Guitarist Andreas Hagiioannu is not content to merely play standards and regurgitate multiple styles of jazz guitar. No, he would rather compose in these various jazz idiomshe does so very well.
His chosen combo format is the classic trio where he is joined by bassist Dirk Griffin and drummer Alan Savage. Hagiioannu performs on both an acoustic guitar and a trusty arch top, with the trio and solo. The end result is a collection of songs bearing the influence of Kenny Burrell and an earthbound Leo Kottke.
The trio selections, such as "Monsieur Reynard, delve into the straight-ahead. "Persis the Beloved has a Latin tinge, mostly given away by Savage's fine drumming and cymbal work; Hagiioannu's arch top sound is round, nestled in reverb warmth. His phrasing is facile and not unlike that of the late Joe Pass, minus the Pass-Tatum arpeggios. The guitarist allows bassist Griffin to solo on his electric axeone of the best constructed solos on the record.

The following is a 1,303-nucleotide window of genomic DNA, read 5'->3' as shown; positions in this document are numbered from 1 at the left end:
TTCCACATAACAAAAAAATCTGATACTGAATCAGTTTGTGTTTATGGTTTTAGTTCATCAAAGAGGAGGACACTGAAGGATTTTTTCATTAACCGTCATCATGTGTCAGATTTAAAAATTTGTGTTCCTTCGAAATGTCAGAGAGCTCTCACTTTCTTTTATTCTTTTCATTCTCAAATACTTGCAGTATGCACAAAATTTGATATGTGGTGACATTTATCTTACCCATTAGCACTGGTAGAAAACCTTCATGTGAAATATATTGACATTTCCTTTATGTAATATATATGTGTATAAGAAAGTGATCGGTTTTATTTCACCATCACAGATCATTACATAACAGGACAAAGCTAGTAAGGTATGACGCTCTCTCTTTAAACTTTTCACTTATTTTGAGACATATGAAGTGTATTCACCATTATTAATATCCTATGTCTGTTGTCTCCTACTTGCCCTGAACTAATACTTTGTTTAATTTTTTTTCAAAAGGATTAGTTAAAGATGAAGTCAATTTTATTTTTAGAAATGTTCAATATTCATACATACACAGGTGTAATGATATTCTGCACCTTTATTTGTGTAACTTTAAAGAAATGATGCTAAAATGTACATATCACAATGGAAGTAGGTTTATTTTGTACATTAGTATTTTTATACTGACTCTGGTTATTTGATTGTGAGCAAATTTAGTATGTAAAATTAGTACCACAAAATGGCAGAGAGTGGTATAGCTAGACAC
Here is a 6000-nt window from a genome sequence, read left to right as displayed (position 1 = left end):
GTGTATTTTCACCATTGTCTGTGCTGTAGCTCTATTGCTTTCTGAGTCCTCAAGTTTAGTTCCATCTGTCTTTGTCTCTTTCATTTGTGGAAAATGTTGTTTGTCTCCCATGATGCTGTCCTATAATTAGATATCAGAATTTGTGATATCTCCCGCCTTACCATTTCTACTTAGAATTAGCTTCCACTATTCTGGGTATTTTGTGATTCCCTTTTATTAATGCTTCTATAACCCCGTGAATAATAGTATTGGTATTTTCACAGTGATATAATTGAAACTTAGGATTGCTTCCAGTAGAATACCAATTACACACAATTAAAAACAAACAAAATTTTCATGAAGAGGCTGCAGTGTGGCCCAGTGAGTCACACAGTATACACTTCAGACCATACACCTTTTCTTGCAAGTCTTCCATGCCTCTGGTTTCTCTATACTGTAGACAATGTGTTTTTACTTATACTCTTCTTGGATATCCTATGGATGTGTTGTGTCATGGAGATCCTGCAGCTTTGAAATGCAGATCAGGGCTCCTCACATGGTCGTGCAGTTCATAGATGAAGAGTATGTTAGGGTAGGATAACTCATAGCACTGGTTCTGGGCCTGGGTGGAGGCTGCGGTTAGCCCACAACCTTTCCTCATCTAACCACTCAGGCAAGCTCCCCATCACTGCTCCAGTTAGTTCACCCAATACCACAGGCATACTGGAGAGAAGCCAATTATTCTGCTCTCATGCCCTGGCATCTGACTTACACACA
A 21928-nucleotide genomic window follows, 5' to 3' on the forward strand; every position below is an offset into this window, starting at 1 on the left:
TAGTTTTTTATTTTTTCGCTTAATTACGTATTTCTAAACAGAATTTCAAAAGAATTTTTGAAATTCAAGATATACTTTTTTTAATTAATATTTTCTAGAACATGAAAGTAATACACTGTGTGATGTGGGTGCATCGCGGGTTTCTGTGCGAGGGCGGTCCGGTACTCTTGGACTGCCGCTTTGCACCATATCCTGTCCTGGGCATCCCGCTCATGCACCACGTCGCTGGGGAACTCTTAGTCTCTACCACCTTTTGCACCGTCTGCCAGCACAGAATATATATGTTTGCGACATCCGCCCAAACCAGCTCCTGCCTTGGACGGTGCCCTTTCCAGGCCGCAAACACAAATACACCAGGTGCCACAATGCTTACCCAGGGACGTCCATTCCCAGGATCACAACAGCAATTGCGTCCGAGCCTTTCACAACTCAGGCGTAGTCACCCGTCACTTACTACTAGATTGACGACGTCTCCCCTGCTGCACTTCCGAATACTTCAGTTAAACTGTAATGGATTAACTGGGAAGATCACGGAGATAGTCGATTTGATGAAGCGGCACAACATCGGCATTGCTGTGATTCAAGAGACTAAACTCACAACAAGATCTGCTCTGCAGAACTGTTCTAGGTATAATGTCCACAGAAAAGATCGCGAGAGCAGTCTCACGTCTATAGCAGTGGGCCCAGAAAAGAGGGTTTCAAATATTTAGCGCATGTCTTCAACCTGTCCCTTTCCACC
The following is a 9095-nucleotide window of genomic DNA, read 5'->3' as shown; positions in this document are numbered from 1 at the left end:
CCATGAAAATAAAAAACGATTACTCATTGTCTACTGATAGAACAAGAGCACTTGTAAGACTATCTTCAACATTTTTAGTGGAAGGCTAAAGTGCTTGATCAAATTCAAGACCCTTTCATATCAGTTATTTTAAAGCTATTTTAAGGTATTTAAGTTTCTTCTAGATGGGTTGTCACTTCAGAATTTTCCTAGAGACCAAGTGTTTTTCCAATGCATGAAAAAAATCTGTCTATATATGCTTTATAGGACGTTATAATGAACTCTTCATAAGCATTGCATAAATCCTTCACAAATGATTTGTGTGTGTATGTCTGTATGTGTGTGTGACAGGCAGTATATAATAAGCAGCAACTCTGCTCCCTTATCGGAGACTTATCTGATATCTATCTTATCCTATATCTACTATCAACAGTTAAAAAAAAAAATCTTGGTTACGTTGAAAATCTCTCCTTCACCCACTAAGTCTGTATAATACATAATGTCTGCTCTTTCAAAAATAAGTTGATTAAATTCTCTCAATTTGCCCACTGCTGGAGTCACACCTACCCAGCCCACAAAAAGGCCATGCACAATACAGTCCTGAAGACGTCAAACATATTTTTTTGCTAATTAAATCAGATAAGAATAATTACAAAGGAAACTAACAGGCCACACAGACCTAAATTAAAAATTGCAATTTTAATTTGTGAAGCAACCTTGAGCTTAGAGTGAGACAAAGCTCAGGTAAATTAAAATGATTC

The title track follows this same road with an excellent swing in Griffin's walking bass.
But just when the listener believes this is to be but a pleasant mainstream jazz outing, Hagiioannu opts for solo guitar. On "Quinine, the guitarist finger-picks his arch top using harmonic progressions reminiscent of Fats Waller.
When Hagiioannu pulls out the acoustic he becomes rustic. On "For the Disappearing, he does a straight finger-picking gig right out of the Colorado highlands. "Newborn is much more in the vein of a Leo Kottke or John Fahey, though not as demanding of the listener.
This is pretty music. I suspect that I will not hear as satisfying a collection of guitar music this year as Far and Wide.
Track Listing: Monsieur Reynard; Persis the Beloved; Sundial; Far and Wide; Quinine; For the Disappearing; Strange Days; Look Both Ways; You Light the Way; Aventurine (Golden Ratio;) Martha; The Gambetta; Bluebird; Newborn; Hidden Track.
Personnel: Andreas Hagiioannu: guitar; Dirk Griffin: bass; Alan Savage: drums.
I love jazz because next to my kids, it's the love of my life.
I was first exposed to jazz by Joe Rico from a tiny station in Niagara Falls in 1954 when I was 13.
The best show I ever attended was Maynard Ferguson who blew the roof off Massey Hall in the late 50s.
My advice to new listeners is to listen to everything you can and then listen again.